Mary’s Memo #2133


Summer has come and gone but the Consumer Information Catalog has everything you need to keep you going for the rest of the year. To get a copy, call toll-free 1-888-878-3256, weekdays 8 AM to 8 PM Eastern Time.

Thanksgiving is just around the corner and it's your turn to host the family meal. Item 616T in the catalog includes four simple rules to prevent food-borne illness and keep your family healthy and happy.

Moving on, I've made homemade breads my entire adult life and still love doing it. When I see many breads selling for over $3.00 a loaf at the supermarket, I'm thinking more people should join me and make their own! Although people are counting calories and shy away from a lot of sweet stuff at bake sales, my rolls and bread continue to attract customers.

Bread making is an art but don't be intimidated because anyone willing to try can master it, especially with a copy of 200 Fast and Easy Artisan Breads by Judith Fertig. Published this month by Robert Rose, Fertig shows the home baker how he or she can achieve incredible results in minutes. She covers everything from basic equipment, making it ahead of time and how to master easy, no-knead, one-bowl breads. Your artisan loaves will have a crisp, darkened crust, a tender and moist crumb and a mellow, toasty flavor. The basic dough will also make delicious rolls, pizza or flatbread.

As you work your way through Fertig's new cookbook, each recipe will become easier to make and by holiday time you'll have artisan-type breads to serve at home and/or to give away as gifts.

Judith Fertig is a talented food writer, cooking instructor and product spokesperson. She is also one of the best-trained barbecue experts in the country and one-half of the famous "BBQ Queens" best selling cookbook duo with Karen Adler. Their latest book is 300 Big and Bold BBQ & Grill Recipes.

Look for 200 Fast and Easy Artisan Breads (Robert Rose; October 2009; softcover/$24.95) at your favorite book store or order from Believe me; this cookbook will pay for itself in homemade bread savings!


Each year Halloween is becoming more of a reason to celebrate with decorations and food. My neighbors tell me that when their children went trick or treating they made a beeline for our home because I gave away homemade popcorn balls and they wanted to be sure they got one. But when scary things turned up in homemade treats around the country I switched to wrapped candy like most everyone else. Until recently I had no idea how much the popcorn balls meant to neighborhood children. So this year I'll be in the garage with a bowl of commercially wrapped candy but for old time's sake I'll also have homemade popcorn balls and hot spiced cider (for the adults). I can't guarantee that I'll have enough popcorn balls to last through 1 1/2 hours of trick or treating but like earlier days, they'll be available on a first come first serve basis.The only recipe I've ever used is from Better Homes and Gardens so if it works why fix it!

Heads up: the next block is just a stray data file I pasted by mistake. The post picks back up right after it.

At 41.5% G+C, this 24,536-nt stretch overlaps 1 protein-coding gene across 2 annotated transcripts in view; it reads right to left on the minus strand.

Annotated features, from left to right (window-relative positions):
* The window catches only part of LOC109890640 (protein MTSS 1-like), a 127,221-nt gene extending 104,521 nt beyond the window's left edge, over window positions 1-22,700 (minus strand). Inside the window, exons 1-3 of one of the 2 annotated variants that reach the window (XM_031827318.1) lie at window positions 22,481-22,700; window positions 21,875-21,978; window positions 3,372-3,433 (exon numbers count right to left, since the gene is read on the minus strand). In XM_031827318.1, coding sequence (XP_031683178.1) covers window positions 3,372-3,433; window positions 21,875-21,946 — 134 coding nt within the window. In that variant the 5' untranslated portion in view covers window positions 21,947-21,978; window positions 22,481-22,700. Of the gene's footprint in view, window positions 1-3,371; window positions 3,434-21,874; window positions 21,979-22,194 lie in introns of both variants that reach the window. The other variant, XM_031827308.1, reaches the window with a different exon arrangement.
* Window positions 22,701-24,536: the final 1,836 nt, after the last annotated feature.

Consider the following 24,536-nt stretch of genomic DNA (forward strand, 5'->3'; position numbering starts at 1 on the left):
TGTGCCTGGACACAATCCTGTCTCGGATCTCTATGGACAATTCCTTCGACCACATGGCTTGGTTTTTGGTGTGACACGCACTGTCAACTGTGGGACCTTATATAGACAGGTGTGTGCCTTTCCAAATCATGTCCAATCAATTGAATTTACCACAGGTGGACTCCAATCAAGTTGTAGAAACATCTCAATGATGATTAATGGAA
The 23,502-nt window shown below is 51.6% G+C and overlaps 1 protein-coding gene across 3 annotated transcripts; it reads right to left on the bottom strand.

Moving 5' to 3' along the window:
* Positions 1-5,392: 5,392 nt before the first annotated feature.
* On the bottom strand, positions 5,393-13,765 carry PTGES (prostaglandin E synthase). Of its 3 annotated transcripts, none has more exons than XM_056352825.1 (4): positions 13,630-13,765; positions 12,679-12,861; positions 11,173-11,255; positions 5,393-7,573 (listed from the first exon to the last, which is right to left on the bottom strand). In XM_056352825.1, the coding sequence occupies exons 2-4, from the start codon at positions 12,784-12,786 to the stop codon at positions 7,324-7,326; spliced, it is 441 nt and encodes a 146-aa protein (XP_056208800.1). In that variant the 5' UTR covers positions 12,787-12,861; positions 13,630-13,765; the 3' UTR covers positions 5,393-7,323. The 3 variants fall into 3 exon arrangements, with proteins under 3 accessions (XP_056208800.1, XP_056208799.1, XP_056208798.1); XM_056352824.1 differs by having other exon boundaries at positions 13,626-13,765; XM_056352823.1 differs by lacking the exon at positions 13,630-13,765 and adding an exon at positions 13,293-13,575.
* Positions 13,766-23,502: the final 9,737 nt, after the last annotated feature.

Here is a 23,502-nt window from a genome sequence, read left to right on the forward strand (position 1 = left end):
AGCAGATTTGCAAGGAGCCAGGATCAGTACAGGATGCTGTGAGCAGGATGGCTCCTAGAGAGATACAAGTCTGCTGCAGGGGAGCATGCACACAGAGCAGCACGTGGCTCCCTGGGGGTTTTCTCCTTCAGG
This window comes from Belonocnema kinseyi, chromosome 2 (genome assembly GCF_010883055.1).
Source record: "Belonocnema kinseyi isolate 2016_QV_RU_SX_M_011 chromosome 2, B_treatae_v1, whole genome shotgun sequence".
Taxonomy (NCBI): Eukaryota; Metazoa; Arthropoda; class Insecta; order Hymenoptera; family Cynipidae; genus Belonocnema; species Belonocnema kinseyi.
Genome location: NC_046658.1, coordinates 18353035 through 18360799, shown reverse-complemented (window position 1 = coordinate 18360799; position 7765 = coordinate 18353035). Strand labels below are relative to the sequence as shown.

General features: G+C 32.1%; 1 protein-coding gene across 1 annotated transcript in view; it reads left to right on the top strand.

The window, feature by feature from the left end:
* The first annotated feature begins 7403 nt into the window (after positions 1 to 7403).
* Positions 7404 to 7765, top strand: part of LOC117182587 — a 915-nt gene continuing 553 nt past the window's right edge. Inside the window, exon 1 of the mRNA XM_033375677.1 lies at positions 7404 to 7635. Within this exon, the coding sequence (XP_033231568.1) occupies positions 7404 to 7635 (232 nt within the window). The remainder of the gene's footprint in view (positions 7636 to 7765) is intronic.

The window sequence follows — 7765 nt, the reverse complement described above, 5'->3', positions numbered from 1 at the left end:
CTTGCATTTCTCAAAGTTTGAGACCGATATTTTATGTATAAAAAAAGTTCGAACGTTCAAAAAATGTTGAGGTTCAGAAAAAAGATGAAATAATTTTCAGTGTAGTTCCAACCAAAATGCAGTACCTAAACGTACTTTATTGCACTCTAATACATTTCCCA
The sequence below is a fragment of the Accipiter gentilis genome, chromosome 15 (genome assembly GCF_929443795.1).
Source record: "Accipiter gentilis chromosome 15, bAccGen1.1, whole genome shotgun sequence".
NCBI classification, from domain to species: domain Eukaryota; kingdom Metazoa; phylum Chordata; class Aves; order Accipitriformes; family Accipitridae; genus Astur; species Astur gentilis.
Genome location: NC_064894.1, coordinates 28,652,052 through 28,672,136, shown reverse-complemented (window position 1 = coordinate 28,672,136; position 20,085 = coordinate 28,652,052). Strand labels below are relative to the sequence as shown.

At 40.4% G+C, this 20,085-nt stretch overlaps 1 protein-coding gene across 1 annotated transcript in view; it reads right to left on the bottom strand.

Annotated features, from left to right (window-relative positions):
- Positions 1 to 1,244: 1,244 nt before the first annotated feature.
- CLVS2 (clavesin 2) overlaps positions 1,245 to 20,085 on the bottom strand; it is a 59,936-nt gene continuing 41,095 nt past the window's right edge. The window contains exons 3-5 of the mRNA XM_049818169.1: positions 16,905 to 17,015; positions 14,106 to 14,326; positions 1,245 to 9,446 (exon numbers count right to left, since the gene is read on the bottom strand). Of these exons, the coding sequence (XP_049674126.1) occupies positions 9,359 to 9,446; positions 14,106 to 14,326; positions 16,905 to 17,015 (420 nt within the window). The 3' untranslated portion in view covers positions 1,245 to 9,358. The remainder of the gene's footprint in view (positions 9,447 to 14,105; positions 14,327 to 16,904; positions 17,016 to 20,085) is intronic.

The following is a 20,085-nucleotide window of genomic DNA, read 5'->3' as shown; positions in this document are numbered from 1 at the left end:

20 cups popped corn (5 quarts)
2 cups sugar
1 1/2 cups water
1/2 cup light corn syrup
Scant 1/2 teaspoon salt
1 teaspoon vinegar
1 teaspoon vanilla extract

Keep popped corn warm and crisp in 225F oven. Combine sugar, water, corn syrup, salt and vinegar in large heavy saucepan. Cook to hardball stage (250 degrees on a candy thermometer). Stir in vanilla. Slowly pour over popped corn and stir just to mix well. Butter hands and quickly shape mixture into even size balls. Recipe makes 15 to 20. Package in plastic sandwich bags and tie with orange paper ribbon.

Source: Better Homes & Gardens recipe.

Frosted Pumpkin Drops will also put smiles on the faces of trick or treaters and adults, too.


1 cup butter, softened
1 cup sugar
1 cup canned pumpkin
1 egg
1 teaspoon vanilla
2 cups unsifted, all-purpose flour
1 teaspoon baking powder
1 teaspoon baking soda
1 teaspoon cinnamon
1/2 teaspoon salt
1/2 cup chopped dates
1/2 cup chopped walnuts

1/2 cup packed light brown sugar
1/4 cup milk
3 tablespoons butter
1 cup confectioners' sugar
1/4 teaspoon vanilla

Cream together butter and sugar.
Add pumpkin, egg and vanilla and beat thoroughly. Mix dry ingredients together. Add to creamed mixture. Stir in dates and walnuts. Drop by teaspoonfuls onto parchment lined cookie sheets. Bake in preheated 375oF oven for 10 minutes or until cookies are golden. Cool on rack and spread with frosting. To make, combine brown sugar, milk and butter. Bring to a boil and cook 2 minutes. Stir in confectioners' sugar and vanilla. Store cookies in plastic container, separating layers with waxed paper. Download PDF of Memo #2133

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